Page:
Someone who is more qualified than you will always be out there. When you’re applying to jobs, try these tactics to stand out no matter how inexperienced you are.
“Things may come to those who wait, but only the things left by those who hustle.” — Abraham Lincoln
If all you did was submit your cover letter and resume, you’re screwed.
Why? Because someone out there speaks one more language, has a one point higher GPA or has one more year of experience. I don’t care how qualified you are. This is the wrong game to play. Let’s be honest: There are a lot of qualified people out there.
Of course, credentials can sometimes be necessary. If you want to be a doctor, you’ll need to go to medical school first. But as a rule of thumb, you should never lead with your experience.
This is especially true if you’re a young professional. For millennials new to the workforce, credentials take time. Fortunately, fit is often much more important than experience. (Click here to tweet this thought.)
If you want to stand out from all the noise, take these three steps:
1. Give up on submitting applications cold
Job listings are red herrings. Most large companies use computer algorithms to do keyword searches on your resume. This means you’re just about as likely to get a job from applying online as you are to win the lottery.
Instead, go to LinkedIn to figure out how you’re connected to the type of companies you want to work for. Then, form a relationship with an actual person who works there (ideally in person or over the phone).
You’re more likely to get a job if you know someone at the company, especially if they submit your resume and recommend you to the hiring manager.
Besides, most jobs never get listed. They are here one day and gone the next. Networking can help you get wind of of these opportunities before they are filled.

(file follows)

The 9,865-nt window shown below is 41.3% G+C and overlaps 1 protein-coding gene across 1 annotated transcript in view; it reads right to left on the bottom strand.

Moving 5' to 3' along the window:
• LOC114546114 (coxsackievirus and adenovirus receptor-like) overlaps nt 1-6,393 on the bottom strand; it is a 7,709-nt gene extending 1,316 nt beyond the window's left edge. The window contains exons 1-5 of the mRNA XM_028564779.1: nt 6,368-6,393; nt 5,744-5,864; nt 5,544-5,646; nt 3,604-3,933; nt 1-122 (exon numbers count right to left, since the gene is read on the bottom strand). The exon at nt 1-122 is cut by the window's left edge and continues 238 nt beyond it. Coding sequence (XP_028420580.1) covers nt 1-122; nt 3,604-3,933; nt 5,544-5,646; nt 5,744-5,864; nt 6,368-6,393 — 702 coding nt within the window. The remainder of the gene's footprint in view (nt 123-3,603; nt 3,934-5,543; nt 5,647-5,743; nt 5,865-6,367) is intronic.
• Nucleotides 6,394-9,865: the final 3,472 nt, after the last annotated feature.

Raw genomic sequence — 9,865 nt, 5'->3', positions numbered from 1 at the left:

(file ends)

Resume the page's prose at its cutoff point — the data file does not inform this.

2. Dig up some dirt
Sure, you can browse the company’s website. But don’t stop there. Everyone else already does that. Instead, dive deeper to figure out what that company’s biggest frustrations or opportunities are right now.
Reach out to your company contact or anyone else in the same industry and find out what they’re obsessing about on a daily basis. Use what you find to customize your resume. The key here is to figure out what this company would write a blank check for.
And it’s not just about your ability to solve business problems. Cultural fit is important, too. Learn what types of people this company wants around.
If you don’t care about the answer enough to ask this question, it probably isn’t the right job for you. Don’t even bother interviewing.
Of course, the best way to learn about a place is to work there first. Which brings me to my next point…
3. Act as though you’re already hired
The final step is to position yourself as the best possible solution to their problems. Remember, this isn’t about you. Don’t spend the whole interview talking about what makes you great.
Most career counselors will tell you to talk about yourself first and ask questions at the end. This is a stupid strategy. The person who gets the job isn’t always the best option on paper; it’s the person who feels right.
If the interviewer asks you a direct question, set yourself apart in your response. Then ask a question. Ask first, and talk about yourself later.
In your thank you email, try sending the person a few links related to their challenges and include a summary of each. Or put them in touch with someone you know who might be able to help. If they need a new logo designed for one of their projects, literally draft a new logo for them — or put them in touch with someone who can.
The idea is to start working for them now so you can keep your foot in the door. Don’t start negotiating until you’ve demonstrated your value. Once they want you badly enough, it will be much easier to craft the specifics of your offer (e.g. salary, flexibility, benefits.)
Reframe your job hunt
If you keep doing what everyone else is doing, you’ll get the same results. So be different. Make connections, figure out what the company actually needs and start providing value right away.
As a millennial, you know there is more opportunity — and more competition — than ever. The world is open to you, but only if you hustle. It’s time to start taking smart, consistent action.
What will you do to stand out?